Although Computer Vision (CV) has only exploded recently (the breakthrough moment happened in 2012 when AlexNet won ImageNet), it certainly isn’t a new scientific field.
Computer scientists around the world have been trying to find ways to make machines extract meaning from visual data for about 60 years now, and the history of Computer Vision, which most people don’t know much about, is deeply fascinating.
In this article, I’ll try to shed some light on how modern CV systems, powered primarily by convolutional neural networks, came to be.
I’ll start with a work that came out in the late 1950s and has nothing to do with software engineering or software testing.
One of the most influential papers in Computer Vision was published by two neurophysiologists — David Hubel and Torsten Wiesel — in 1959. Their publication, entitled “Receptive fields of single neurons in the cat’s striate cortex”, described core response properties of visual cortical neurons as well how a cat’s visual experience shapes its cortical architecture.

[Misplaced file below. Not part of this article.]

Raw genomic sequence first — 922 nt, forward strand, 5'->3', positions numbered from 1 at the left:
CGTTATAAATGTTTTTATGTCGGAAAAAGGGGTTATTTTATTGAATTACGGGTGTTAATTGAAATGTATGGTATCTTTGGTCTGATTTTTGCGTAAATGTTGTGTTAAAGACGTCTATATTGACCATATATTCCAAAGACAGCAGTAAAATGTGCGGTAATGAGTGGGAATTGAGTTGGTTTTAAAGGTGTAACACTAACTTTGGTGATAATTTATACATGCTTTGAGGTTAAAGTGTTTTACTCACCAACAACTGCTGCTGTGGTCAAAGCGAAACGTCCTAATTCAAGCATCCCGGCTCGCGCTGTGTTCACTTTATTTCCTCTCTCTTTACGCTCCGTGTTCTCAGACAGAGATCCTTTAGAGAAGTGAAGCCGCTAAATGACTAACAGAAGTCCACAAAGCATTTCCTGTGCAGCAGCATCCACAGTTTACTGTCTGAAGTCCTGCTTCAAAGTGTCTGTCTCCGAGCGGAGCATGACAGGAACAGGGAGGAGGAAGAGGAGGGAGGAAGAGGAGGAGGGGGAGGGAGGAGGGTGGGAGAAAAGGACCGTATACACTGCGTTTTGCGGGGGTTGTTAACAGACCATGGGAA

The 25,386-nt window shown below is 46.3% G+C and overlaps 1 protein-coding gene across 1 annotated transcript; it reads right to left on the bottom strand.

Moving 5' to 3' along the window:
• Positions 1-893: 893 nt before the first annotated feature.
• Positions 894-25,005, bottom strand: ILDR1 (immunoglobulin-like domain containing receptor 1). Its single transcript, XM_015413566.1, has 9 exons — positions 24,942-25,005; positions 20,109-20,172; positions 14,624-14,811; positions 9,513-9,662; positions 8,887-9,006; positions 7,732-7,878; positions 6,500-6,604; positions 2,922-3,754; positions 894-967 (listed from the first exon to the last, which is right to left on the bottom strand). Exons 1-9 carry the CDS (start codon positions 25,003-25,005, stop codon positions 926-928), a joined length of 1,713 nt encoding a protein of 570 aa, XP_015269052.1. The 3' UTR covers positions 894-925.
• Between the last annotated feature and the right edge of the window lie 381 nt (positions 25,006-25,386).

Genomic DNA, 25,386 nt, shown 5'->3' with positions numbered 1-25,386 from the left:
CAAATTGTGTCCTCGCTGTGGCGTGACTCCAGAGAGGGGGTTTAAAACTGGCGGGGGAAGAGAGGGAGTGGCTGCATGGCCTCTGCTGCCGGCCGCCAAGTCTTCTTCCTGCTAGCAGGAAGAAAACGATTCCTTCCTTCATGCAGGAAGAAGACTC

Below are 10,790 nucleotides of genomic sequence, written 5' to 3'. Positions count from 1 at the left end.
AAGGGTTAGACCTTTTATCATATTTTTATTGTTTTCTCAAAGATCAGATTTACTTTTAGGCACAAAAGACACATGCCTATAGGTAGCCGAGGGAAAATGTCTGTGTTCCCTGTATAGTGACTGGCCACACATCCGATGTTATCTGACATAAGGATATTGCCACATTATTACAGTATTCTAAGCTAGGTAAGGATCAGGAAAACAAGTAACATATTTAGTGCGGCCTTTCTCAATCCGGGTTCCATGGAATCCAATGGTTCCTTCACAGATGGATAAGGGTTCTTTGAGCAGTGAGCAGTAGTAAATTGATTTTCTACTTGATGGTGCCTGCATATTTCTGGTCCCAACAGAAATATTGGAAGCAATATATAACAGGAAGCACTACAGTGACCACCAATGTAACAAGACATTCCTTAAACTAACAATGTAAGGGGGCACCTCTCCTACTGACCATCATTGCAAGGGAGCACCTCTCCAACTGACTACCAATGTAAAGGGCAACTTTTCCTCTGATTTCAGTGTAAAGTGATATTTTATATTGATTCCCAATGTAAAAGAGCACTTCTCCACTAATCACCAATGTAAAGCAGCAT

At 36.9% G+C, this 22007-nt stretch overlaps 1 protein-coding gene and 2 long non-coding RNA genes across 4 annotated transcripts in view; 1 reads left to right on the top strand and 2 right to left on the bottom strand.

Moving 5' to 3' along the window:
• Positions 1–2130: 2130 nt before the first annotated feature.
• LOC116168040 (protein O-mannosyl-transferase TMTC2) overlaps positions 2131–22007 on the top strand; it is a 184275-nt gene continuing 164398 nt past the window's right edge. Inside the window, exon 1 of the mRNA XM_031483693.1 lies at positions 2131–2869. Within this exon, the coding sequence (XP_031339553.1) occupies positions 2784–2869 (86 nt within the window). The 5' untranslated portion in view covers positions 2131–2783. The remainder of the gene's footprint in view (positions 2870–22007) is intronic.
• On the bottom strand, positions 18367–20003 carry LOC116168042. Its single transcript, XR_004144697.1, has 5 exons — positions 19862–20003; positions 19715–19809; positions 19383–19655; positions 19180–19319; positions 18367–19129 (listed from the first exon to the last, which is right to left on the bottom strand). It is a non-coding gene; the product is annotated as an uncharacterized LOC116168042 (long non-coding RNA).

The duo ran some pretty elaborate experiments. They placed electrodes into the primary visual cortex area of an anesthetized cat’s brain and observed, or at least tried to, the neuronal activity in that region while showing the animal various images. Their first efforts were fruitless; they couldn’t get the nerve cells to respond to anything.
However, a few months into the research, they noticed, rather accidentally, that one neuron fired as they were slipping a new slide into the projector. This was one lucky accident! After some initial confusion, Hubel and Wiesel realized that what got the neuron excited was the movement of the line created by the shadow of the sharp edge of the glass slide.
The researchers established, through their experimentation, that there are simple and complex neurons in the primary visual cortex and that visual processing always starts with simple structures such as oriented edges.
Sounds familiar? Well, yeah, this is essentially the core principle behind deep learning.
The next highlight in the history of CV was the invention of the first digital image scanner.